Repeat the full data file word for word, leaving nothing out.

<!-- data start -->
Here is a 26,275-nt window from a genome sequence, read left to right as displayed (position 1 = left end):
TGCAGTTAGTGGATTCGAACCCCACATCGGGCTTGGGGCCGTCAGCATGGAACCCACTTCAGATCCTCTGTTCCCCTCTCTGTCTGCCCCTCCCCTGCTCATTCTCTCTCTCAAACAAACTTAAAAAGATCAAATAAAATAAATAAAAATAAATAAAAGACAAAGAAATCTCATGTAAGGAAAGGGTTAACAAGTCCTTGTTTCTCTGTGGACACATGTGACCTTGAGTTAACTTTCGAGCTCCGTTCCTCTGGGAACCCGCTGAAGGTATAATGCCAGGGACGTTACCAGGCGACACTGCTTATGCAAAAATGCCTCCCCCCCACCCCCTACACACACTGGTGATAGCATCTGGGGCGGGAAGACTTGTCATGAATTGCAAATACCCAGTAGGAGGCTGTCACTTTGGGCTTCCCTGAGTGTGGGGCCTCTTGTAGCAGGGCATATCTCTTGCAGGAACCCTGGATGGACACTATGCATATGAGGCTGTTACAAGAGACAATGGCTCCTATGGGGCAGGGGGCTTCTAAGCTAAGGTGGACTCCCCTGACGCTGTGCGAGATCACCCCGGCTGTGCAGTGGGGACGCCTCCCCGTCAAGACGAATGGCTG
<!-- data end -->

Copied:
Here is a 26,275-nt window from a genome sequence, read left to right as displayed (position 1 = left end):
TGCAGTTAGTGGATTCGAACCCCACATCGGGCTTGGGGCCGTCAGCATGGAACCCACTTCAGATCCTCTGTTCCCCTCTCTGTCTGCCCCTCCCCTGCTCATTCTCTCTCTCAAACAAACTTAAAAAGATCAAATAAAATAAATAAAAATAAATAAAAGACAAAGAAATCTCATGTAAGGAAAGGGTTAACAAGTCCTTGTTTCTCTGTGGACACATGTGACCTTGAGTTAACTTTCGAGCTCCGTTCCTCTGGGAACCCGCTGAAGGTATAATGCCAGGGACGTTACCAGGCGACACTGCTTATGCAAAAATGCCTCCCCCCCACCCCCTACACACACTGGTGATAGCATCTGGGGCGGGAAGACTTGTCATGAATTGCAAATACCCAGTAGGAGGCTGTCACTTTGGGCTTCCCTGAGTGTGGGGCCTCTTGTAGCAGGGCATATCTCTTGCAGGAACCCTGGATGGACACTATGCATATGAGGCTGTTACAAGAGACAATGGCTCCTATGGGGCAGGGGGCTTCTAAGCTAAGGTGGACTCCCCTGACGCTGTGCGAGATCACCCCGGCTGTGCAGTGGGGACGCCTCCCCGTCAAGACGAATGGCTG